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Hang gliders on Devil's Dyke Credit: Tracey Davies

Brighton's juxtaposition between the sea and the South Downs is a pretty special place to be. October is a time when us Brightonians tend to ditch the call of the sea in favour of bracing country walks and warming pints by a roaring pub fire. While I love the summer, there's nothing quite like crunching through a forest of fallen leaves with the dog on a brisk autumn day. And if you choose your route well, you'll find some formidable country pubs.

Even our local bus company has recognised the need to escape and puts on special services called 'Breeze up to the Downs' to trundle the hordes out to Devil's Dyke, Stanmer Park and Ditchling Beacon throughout the year.

One of my favourite walks is Devil's Dyke, a 10-minute drive from the seafront, on the boundary of the South Downs National Park. If you're going to do it properly, start off with a pint of Devil's Dyke Porter at the Devil's Dyke pub at the top. Legend has it, crotchety old Satan was attempting to drown the parishioners of the Sussex Weald by carving out a channel down to the sea. But his hard work was scuppered by an old lady who lit a candle, which he thought was the sun was rising, and fled before he could finish his dastardly deed.

There are several circular walks you can take around the grassy chasm, all boasting magnificent views over the Sussex countryside. Time it right and on a bright, clear day you'll see swarms of hang gliders who take off from the Dyke, flying like rainbow-coloured pterodactyls swooping down to the sea.

"One of the best things about being a dog walker in Brighton is the choice of different walks to enjoy," says Katie, who runs local dog-walking company, Bow Wow Meow. "The exposed hilltops give you brilliant panoramic views down to the sea, while the secret trails which wind through the acres of woodland means there's always something new to see."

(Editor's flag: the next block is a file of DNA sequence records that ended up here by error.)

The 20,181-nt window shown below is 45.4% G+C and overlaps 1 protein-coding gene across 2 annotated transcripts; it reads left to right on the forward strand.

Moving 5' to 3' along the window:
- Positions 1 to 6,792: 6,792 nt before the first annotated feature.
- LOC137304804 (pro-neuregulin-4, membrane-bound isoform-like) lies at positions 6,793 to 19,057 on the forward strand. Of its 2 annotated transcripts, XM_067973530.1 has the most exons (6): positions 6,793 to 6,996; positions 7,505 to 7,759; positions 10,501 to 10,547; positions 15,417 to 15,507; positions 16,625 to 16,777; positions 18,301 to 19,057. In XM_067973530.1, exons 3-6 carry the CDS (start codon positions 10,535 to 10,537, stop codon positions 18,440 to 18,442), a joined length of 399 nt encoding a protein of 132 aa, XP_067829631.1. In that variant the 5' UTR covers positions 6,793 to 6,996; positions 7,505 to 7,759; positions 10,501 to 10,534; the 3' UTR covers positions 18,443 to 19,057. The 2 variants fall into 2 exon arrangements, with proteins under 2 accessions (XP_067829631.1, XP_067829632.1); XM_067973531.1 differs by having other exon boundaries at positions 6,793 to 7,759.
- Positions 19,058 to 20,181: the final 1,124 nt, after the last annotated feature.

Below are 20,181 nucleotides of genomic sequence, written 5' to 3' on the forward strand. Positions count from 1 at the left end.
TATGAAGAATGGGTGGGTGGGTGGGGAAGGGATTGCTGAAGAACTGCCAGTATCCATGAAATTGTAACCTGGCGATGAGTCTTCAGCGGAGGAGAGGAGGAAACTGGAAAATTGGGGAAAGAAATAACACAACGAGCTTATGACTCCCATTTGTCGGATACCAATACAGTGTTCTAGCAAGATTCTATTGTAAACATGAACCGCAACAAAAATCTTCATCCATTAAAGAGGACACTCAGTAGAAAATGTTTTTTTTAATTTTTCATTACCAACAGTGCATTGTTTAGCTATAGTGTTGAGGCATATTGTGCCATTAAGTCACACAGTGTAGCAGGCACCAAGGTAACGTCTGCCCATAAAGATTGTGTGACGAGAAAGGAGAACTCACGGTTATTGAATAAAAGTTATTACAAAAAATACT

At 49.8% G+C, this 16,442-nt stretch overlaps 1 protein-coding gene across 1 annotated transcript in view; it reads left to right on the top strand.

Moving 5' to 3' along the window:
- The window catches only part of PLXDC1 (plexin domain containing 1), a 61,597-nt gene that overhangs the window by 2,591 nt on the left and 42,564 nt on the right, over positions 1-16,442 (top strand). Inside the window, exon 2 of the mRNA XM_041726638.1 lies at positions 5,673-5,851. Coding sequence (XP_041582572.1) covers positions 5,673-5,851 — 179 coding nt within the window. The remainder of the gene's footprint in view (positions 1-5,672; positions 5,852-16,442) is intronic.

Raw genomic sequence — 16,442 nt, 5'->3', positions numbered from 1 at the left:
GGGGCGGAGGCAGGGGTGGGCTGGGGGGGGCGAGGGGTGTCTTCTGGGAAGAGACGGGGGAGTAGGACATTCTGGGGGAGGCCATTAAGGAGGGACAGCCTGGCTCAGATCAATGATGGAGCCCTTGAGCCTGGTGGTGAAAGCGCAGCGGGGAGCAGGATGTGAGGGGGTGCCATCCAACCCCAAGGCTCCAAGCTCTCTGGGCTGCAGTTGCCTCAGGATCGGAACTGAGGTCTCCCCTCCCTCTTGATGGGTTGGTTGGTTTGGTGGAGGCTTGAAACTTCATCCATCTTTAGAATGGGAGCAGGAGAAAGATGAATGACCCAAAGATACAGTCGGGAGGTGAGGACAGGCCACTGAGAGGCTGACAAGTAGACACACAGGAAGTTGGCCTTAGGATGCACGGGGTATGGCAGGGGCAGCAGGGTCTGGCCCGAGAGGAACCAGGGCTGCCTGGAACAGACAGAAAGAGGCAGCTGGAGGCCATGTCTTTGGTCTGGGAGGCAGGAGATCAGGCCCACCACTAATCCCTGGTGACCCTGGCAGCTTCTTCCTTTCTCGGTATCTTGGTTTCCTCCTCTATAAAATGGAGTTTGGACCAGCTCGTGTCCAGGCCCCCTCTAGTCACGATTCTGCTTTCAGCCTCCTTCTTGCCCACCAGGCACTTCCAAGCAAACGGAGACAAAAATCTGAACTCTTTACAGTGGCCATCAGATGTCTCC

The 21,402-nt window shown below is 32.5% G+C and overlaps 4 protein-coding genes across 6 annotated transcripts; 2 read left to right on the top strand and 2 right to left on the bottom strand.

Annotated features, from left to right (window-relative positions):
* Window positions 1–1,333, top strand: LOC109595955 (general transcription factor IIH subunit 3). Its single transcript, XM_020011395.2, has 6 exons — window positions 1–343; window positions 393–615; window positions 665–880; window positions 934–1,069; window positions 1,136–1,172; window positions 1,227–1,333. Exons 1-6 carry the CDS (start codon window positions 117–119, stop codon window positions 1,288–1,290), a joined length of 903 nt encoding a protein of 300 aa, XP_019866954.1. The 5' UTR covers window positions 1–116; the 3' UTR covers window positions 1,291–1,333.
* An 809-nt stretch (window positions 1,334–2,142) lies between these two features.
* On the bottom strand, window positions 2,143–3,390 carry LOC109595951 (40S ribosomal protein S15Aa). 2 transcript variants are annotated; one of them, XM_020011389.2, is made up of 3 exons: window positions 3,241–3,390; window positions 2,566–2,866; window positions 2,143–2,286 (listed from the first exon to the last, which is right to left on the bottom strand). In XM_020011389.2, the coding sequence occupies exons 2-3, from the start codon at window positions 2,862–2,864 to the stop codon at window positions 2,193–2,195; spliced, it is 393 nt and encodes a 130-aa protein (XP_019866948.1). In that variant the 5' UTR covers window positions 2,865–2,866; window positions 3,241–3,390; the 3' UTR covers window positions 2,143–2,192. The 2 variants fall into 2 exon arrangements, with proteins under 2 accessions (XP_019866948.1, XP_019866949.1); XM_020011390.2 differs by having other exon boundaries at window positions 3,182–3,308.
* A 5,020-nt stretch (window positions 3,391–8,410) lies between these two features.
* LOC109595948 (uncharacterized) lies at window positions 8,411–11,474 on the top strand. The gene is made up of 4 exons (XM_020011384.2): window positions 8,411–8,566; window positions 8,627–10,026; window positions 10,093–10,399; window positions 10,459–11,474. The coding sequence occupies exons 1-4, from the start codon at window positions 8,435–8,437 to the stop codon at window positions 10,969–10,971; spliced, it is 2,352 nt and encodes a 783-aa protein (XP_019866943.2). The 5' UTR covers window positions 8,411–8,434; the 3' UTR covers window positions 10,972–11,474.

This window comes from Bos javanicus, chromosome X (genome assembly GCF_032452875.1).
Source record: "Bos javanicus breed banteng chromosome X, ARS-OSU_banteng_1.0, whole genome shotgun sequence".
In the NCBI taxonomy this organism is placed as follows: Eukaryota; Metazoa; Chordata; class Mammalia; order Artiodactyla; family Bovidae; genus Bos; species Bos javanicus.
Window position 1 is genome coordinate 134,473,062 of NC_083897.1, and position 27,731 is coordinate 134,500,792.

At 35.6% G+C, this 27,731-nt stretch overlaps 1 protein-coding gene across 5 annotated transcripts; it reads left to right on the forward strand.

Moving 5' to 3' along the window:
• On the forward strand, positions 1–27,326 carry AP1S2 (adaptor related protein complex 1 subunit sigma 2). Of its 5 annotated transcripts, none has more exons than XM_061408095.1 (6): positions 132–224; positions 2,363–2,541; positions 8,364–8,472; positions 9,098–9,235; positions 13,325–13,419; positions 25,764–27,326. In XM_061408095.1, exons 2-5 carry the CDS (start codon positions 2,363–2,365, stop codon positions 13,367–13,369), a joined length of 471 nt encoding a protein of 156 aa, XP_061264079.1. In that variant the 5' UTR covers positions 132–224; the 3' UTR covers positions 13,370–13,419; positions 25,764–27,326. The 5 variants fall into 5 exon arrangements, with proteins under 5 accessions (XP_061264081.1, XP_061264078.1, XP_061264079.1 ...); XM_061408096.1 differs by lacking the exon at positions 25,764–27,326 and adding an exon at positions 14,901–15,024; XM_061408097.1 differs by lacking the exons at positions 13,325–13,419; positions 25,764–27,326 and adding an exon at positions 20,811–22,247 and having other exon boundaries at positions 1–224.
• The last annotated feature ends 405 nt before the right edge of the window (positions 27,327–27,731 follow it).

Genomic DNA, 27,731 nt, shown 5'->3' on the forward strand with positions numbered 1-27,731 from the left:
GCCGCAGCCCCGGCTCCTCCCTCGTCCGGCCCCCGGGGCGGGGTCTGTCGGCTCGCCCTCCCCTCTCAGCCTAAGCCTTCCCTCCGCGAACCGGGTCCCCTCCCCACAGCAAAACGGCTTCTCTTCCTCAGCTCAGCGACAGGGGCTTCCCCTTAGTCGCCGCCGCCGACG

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A great place while away a few hours with the kids
Credit: Dominic Alves

Once a firing range for the Canadian tank regiment, Stanmer Park by the University of Sussex is another popular weekend escape. Edged by a steep, thick woodland of beech trees hiding rope swings and tree camps, it's a great place to while away a few hours with the kids. Stanmer village has a quaint little church and a farm, but I generally head straight to Stanmer House, a stately home-turned-gastro pub, for a homemade Scotch egg and a reviving sherry or two.

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Stanmer House - a stately home-turned-gastro pub
Credit: Nick Harvey

But it's not just by day than Stanmer appeals, Nicky Fish from Second Nature, an outdoor learning company, hosts bi-monthly Bat and Owl Prowl walks around the woods with a bat detector (yep, she's a real life bat woman). "The bat walks are fascinating for both kids and adults," says Nicky, who uses a bat detector to listen to the mysterious calls of the bats. "Just being in the woods at night is very magical. On my walks, we've also had many up-close-and-personal encounters with the local tawny owls." The organised walks run until the bats hibernate, usually around mid-November. Nicky's next walks are October 10 and 25.

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Ditchling Beacon - the third-highest point on the South Downs
Credit: Peter Castleton

For a more of a physical challenge, head out to Ditchling Beacon, the third-highest point on the South Downs and renowned for the beast of a hill which destroys cyclists every weekend. From the top you can see all the way down to the sea and north across the patchwork hills of the Sussex countryside.

View from the South Downs Way footpath
Mary-Rose Delingpole

If time allows, follow the South Downs Way footpath around the northerly edge of the city, past the cutesy Jack and Jill windmills at Clayton and over to Devil's Dyke. Or just head straight down the Beacon, sometimes through the clouds, to Ditchling village, where you can reward yourself with a pint of Long Man ale in The Bull before bracing yourself for the climb back up.

If you'd like to go walking in the South Downs, book one of our Brighton hotel deals and remember to pack your boots.

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